Fire Safety Issues Threaten The Construction Industry As A Whole

A lot of people living in the West thought that the problem of fire safety was well and truly behind us. It seemed as though the market had developed the technologies that businesses and homebuilders needed to avoid loss of life. 

But while the technology continued to develop unabated, the rigor with which it was implemented did not. In London, for instance, the Grenfell tower disaster showed that things could still go wrong, even in a sophisticated city like London. 

The problems, however, aren’t solely to do with legacy cladding issues. Many homebuilders have failed to implement adequate fire curtain solutions in properties, putting homeowners at risk. 

Take building group Persimmon, for instance. After an independent inquiry, it was found that the company hadn’t implemented the correct fire safety standards in more than 16,000 newly-constructed homes, potentially putting residents at unnecessary risk. 

The problems for Persimmon were not technological – installing fire-proof barriers in cavity walls is trivial. Instead, the problem was organizational. It turned out that the firm had been constructing timber-framed buildings without the fire protection cladding they needed to keep residents safe. Independent investigator Stephanie Barwise QC is now at the head of an inquiry that will investigate whether the company deliberately breached health and safety standards and why it pays its top executives so much money. 

Following the Grenfell incident, landlords of high-rise buildings have been rushing to install fire abatement technology that will prevent a repeat of the event that led to the loss of 72 lives. In Doncaster in the north of England, for instance, work has already begun fitting out a block of flats with sprinklers on every floor with an estimated cost of around $8 million.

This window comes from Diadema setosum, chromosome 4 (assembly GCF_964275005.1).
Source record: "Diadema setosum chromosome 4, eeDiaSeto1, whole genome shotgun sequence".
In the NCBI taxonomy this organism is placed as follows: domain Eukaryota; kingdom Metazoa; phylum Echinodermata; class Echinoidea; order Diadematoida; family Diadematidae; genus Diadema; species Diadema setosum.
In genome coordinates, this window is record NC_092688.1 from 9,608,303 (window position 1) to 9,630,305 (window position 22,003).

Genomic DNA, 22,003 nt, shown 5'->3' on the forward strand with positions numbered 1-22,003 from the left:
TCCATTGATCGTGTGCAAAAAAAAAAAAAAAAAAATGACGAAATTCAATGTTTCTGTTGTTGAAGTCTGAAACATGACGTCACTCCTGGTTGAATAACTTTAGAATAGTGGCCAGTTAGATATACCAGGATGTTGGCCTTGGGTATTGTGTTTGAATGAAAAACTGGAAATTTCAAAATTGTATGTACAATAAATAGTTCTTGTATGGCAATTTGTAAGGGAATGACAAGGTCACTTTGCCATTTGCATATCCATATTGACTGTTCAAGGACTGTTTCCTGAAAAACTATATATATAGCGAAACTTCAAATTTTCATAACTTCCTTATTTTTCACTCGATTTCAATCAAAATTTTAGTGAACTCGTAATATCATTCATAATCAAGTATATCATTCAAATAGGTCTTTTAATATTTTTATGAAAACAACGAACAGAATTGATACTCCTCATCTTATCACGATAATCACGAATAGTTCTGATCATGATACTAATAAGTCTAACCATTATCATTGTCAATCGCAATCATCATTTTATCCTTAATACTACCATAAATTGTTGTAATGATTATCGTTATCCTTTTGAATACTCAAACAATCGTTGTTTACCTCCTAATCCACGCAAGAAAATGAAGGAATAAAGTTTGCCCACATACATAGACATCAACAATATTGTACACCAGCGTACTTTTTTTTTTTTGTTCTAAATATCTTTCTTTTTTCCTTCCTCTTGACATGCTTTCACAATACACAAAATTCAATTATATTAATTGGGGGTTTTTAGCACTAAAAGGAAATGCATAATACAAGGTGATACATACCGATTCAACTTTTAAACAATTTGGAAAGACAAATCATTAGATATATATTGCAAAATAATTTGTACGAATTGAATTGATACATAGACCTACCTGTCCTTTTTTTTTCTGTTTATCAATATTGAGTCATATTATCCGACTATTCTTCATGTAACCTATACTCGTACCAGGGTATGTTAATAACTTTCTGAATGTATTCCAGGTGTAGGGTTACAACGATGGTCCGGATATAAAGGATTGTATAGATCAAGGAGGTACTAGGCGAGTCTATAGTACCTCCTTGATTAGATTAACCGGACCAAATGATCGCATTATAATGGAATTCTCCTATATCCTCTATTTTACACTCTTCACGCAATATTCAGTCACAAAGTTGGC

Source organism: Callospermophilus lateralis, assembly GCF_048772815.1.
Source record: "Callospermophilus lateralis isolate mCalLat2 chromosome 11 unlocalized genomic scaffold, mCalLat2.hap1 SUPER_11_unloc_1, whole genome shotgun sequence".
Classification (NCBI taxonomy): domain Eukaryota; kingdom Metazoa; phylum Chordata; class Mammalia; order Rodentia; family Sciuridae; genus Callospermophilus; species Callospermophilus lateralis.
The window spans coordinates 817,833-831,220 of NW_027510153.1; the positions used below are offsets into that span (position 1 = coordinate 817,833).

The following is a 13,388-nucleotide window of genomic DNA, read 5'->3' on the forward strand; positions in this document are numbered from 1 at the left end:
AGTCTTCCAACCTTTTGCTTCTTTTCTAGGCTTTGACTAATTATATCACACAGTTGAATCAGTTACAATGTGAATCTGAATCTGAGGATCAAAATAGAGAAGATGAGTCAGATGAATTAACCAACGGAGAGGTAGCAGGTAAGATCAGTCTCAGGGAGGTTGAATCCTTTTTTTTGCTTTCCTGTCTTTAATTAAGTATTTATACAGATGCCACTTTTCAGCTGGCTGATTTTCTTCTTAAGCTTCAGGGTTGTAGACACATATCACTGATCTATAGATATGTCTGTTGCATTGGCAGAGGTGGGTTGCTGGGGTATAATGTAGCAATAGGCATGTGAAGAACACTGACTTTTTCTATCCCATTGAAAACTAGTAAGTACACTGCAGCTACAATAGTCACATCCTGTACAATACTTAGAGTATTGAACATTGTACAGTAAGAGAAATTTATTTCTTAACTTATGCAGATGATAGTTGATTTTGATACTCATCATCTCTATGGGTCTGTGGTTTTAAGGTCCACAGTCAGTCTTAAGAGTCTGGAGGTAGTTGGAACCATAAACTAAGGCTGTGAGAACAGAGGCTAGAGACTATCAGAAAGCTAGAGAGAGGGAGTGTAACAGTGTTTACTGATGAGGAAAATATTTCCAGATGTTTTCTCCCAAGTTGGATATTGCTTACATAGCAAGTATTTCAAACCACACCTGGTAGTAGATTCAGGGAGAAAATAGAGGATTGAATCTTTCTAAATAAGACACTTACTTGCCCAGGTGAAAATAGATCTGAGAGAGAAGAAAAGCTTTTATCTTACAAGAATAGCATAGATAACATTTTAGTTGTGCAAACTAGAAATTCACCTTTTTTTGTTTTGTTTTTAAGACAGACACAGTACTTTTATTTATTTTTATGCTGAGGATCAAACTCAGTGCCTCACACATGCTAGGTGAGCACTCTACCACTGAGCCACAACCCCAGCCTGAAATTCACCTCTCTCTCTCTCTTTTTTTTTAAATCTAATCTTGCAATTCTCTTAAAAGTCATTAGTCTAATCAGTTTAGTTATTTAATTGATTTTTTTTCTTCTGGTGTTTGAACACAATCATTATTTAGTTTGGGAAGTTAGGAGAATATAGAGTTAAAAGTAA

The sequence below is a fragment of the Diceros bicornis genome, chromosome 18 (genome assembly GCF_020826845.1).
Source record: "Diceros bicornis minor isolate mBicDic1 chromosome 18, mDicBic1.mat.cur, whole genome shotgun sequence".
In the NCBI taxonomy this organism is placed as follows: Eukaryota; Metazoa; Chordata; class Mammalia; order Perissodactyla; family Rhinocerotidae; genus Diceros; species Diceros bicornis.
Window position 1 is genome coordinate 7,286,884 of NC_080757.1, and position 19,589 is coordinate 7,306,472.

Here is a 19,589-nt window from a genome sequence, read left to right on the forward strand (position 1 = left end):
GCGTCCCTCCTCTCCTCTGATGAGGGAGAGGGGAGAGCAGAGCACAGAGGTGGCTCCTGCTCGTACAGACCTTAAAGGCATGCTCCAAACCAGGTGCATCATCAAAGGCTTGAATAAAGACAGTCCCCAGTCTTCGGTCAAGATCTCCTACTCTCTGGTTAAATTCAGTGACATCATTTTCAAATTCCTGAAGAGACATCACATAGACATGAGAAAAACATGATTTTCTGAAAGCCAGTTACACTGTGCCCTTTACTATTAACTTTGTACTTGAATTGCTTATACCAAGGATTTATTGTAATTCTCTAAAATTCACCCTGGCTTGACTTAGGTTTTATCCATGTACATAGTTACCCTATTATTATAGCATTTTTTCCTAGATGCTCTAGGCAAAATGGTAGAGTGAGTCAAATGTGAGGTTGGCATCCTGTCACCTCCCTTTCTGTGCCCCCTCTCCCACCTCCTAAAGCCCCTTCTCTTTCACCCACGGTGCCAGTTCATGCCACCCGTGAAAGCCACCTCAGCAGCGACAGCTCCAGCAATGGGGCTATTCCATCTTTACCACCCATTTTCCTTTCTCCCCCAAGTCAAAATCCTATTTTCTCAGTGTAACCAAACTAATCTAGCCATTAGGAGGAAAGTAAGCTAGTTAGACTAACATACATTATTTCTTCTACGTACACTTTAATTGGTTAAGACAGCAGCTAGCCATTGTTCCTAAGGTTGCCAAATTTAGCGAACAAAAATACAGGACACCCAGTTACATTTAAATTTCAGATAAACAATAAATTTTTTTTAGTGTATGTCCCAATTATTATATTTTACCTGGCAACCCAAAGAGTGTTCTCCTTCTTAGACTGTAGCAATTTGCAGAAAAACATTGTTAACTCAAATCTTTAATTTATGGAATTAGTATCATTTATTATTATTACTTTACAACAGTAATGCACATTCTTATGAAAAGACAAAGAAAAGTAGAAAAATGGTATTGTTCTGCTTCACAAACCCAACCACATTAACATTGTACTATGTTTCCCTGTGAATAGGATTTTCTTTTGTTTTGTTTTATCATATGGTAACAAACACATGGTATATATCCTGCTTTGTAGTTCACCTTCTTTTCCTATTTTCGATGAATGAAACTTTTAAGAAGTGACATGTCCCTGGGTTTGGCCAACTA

When it comes to high-rises, safety has now become the dominant concern. People know that high-rises are at risk because of the sheer number of families and appliances that they contain. If there are one hundred dryers in a flat, it only takes a single one to burst into flames to put everyone at risk. 

In Doncaster, the owners of the block of flats in question, St Leger Homes, say that it is working with the local authorities to dramatically lower the risk of fire to avoid a repeat of the Grenfell tower disaster. By working with local fire authorities and creating an evacuation plan, it hopes it can better prepare residents, should a fire strike. 

Of course, the UK isn’t the only country to have experienced significant fires in the last few years. Paris saw the burning of Notre Dame last year. Dubai also saw a major tower close to the Burj Khalifa catch fire after a problem with the airconditioning system. 

While it is rare, enormous buildings can catch fire and burn to the ground. When they do, it is a disaster, both economically and in terms of human lives. Fire kills. There’s a strong movement, therefore, to improve fire safety measures. It’s not just about technology but making sure that the people on the ground can actually implement it effectively.